More than the general fund, though, there are expense-to-revenue gaps in the proposed Enterprise Funds budgets — such city services as Water and Sewer, $535,181; Van Wezel Performing Arts Hall, $2.92 million; Solid Waste Management, $1.3 million; and Parking Management, $161,546, for a total of $8.06 million combined. All told, the city’s proposed projected revenue of $233.28 million is $18.9 million short of its proposed spending of $252.18 million. Of that additional spending, $1.4 million is in new personnel.


Banking on growth

The proposed budget hedges its bets in part against anticipated population growth to bolster future revenue with increased property values brought by pricey real estate that is planned or already under construction.

“I don't want to look at this budget as desperation or as a budget of opportunity,” said Vice Mayor Kyle Battie. “There’s population growth that will be coming down the line. I don't want to get to a point of robbing Peter to pay Paul where we're hoping for what tomorrow will bring to take care of us today, but there's a number of projects that are in development, maybe 700 to 800 multi-million dollar condominiums, that will be coming online, so that I think would keep us in a healthy place.”

Arroyo reminded commissioners of the strains an anticipated recession can bring to municipal government, and that nothing is guaranteed in an uncertain economy. When reserves in enterprise and other funds continue to be depleted, he added, eventually those shortfalls will hit the general fund.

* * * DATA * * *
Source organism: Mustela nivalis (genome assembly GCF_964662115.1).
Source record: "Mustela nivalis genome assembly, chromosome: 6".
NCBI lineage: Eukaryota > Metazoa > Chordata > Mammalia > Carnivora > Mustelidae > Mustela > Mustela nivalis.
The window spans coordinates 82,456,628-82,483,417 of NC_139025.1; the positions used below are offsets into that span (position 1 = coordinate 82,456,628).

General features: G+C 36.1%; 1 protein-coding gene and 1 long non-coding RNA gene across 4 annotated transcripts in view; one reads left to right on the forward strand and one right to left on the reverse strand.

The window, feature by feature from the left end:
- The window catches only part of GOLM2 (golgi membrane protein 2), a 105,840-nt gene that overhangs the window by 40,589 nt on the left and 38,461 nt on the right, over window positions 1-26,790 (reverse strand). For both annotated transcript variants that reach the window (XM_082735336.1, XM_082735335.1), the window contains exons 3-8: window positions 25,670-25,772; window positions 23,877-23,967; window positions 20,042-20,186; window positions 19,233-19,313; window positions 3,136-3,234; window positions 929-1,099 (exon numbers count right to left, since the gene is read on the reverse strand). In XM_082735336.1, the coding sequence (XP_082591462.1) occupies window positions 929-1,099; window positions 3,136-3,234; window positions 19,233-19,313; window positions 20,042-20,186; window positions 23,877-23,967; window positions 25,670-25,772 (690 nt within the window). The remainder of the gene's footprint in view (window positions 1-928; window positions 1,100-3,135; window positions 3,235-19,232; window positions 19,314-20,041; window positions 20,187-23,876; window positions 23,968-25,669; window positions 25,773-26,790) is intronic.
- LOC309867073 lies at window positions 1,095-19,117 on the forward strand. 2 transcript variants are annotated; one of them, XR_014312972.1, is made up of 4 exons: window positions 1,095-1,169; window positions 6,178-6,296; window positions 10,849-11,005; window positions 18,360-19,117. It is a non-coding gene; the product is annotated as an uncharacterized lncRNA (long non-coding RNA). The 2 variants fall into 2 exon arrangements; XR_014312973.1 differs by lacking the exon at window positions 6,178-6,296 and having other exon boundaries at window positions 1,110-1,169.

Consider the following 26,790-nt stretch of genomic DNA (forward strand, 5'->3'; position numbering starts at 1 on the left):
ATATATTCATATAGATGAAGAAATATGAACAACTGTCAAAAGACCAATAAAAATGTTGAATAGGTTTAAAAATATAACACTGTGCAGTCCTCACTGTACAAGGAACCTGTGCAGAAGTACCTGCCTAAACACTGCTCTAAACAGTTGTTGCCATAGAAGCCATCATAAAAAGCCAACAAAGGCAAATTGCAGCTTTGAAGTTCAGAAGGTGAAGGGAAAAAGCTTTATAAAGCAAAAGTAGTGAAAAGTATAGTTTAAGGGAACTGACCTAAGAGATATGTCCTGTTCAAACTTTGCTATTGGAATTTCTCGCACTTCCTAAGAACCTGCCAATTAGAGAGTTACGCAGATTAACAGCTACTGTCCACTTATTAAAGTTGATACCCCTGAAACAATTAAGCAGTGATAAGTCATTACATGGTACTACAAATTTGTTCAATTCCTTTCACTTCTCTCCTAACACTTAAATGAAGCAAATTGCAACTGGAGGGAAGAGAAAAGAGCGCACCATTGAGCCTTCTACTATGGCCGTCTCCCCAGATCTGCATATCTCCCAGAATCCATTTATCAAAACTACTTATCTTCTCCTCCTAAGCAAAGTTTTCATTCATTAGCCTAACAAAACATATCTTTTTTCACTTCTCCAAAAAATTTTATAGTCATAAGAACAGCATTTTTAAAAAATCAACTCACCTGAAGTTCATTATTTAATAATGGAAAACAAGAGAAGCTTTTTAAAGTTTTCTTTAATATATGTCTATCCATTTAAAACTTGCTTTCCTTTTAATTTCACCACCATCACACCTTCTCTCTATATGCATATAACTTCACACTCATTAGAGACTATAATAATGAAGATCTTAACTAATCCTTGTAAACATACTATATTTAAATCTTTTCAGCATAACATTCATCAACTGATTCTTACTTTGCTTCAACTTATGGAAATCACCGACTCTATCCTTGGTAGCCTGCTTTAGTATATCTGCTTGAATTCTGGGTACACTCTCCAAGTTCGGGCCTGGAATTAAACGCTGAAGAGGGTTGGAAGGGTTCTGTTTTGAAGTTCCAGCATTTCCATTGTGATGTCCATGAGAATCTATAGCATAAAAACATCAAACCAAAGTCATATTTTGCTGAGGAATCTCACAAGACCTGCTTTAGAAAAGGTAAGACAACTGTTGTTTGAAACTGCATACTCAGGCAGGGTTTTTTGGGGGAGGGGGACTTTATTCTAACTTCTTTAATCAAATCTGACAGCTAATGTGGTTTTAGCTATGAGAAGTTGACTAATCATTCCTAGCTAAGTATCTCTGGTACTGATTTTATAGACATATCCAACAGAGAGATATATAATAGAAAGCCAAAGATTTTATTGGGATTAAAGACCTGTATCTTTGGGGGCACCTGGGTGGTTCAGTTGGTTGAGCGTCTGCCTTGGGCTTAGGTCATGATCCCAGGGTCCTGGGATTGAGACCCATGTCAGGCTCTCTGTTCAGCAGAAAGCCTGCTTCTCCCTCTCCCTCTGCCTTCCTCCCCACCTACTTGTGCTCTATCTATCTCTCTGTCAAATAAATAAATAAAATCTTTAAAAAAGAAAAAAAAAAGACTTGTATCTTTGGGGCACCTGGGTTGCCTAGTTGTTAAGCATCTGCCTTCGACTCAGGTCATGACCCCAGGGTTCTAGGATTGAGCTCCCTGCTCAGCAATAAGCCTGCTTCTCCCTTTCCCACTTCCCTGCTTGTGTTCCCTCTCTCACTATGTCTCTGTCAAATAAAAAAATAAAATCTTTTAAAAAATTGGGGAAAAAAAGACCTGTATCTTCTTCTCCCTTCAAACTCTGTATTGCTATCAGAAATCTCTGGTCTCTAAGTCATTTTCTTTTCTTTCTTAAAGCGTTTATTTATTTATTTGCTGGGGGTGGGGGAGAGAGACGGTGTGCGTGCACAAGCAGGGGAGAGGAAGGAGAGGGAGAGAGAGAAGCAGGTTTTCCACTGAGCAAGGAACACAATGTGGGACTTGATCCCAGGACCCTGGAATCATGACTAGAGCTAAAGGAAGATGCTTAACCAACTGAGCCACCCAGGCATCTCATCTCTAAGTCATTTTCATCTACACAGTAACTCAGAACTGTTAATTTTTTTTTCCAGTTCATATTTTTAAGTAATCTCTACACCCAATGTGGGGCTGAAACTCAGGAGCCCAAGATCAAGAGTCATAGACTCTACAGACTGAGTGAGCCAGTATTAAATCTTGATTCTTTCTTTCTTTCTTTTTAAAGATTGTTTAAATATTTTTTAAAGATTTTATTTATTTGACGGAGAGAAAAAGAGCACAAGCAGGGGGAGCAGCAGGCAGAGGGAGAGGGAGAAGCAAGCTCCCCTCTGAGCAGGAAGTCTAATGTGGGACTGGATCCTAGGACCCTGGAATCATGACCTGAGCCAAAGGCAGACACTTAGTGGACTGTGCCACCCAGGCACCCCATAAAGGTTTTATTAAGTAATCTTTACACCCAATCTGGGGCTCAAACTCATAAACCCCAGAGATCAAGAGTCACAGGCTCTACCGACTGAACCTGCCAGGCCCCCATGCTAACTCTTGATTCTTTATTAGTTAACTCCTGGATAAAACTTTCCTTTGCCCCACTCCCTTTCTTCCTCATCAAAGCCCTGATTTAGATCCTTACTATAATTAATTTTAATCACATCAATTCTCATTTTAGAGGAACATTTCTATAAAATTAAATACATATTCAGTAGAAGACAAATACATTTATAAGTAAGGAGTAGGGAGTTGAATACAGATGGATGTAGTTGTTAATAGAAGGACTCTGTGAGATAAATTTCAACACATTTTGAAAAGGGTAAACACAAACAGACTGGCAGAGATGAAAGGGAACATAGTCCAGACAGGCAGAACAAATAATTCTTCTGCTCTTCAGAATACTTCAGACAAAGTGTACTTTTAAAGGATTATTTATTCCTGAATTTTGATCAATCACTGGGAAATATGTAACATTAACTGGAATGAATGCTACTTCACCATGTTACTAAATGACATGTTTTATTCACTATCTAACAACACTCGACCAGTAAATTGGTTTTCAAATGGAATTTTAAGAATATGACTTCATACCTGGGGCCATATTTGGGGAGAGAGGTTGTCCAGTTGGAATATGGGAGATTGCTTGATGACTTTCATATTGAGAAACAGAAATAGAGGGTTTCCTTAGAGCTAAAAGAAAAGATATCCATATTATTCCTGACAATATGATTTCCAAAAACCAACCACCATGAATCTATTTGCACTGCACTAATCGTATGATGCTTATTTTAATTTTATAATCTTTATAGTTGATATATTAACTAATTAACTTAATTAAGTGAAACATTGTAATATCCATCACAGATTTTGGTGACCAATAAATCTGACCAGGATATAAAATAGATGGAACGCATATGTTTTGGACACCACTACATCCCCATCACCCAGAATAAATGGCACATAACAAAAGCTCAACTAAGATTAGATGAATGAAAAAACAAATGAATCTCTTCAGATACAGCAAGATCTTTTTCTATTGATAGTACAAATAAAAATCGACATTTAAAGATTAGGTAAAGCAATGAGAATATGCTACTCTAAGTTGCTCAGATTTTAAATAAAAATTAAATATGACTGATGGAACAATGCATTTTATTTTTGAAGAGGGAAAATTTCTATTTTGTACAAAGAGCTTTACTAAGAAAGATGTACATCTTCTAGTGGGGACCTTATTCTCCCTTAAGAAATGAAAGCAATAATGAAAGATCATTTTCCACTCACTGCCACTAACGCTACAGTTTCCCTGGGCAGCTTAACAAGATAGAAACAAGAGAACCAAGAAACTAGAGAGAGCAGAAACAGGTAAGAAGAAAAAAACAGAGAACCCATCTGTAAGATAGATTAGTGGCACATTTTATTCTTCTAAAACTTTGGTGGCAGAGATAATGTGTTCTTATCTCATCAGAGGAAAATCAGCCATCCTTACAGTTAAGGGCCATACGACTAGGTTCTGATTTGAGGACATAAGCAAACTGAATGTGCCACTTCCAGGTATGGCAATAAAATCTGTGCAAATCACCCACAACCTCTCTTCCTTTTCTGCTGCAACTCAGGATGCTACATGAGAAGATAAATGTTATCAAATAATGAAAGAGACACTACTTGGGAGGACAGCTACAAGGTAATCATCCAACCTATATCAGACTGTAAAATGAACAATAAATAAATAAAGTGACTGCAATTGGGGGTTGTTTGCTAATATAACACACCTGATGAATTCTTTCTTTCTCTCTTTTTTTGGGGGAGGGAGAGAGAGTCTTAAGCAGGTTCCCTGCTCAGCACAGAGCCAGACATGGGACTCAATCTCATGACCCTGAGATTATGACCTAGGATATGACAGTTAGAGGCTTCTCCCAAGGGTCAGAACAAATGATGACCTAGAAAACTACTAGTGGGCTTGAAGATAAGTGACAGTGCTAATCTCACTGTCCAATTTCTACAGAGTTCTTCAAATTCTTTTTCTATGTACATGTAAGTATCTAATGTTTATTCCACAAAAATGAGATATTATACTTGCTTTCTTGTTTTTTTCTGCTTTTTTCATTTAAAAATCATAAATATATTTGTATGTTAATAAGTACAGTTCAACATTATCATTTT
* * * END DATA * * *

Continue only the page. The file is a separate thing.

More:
“Do we want to go down this road of increasing staff, only to have to undo it in just a couple of years?” Arroyo asked. “Would it be worth it just to have two years of whatever we're trying to do to find that the population has not grown as much in proportion to the expenses that are that are increasing?”

Brody also advocated holding the line on personnel, specifically citing three additional SPD officers on top of the 10 already approved, and the request to expand the city's public information office from two to three.

“It’s like a death of 1,000 paper cuts because I've heard this explanation, I can't tell you how many times, about it only being this much this year. That stuff adds up year after year after year,” Brody said. “My budgetary philosophy is we should be putting money away, adding to fund balance when times are good, which we've been doing, and save that for the dips so we can maintain city services when there's a recession and when revenues dip below what we have.”

Alpert joined Ahearn-Koch in supporting the personnel requests despite differing on the maximum millage rate.

“I'm uncomfortable with the budget gap, but my approach would be different," Alpert said. “I think that if Mr. Brown and all the departments are asking for these new people, they aren't asking just because they think it would be great. They're asking because they feel they need these people.”

Budget discussions will resume with a public hearing Sept. 7 and conclude Sept. 20 with a final public hearing and adoption.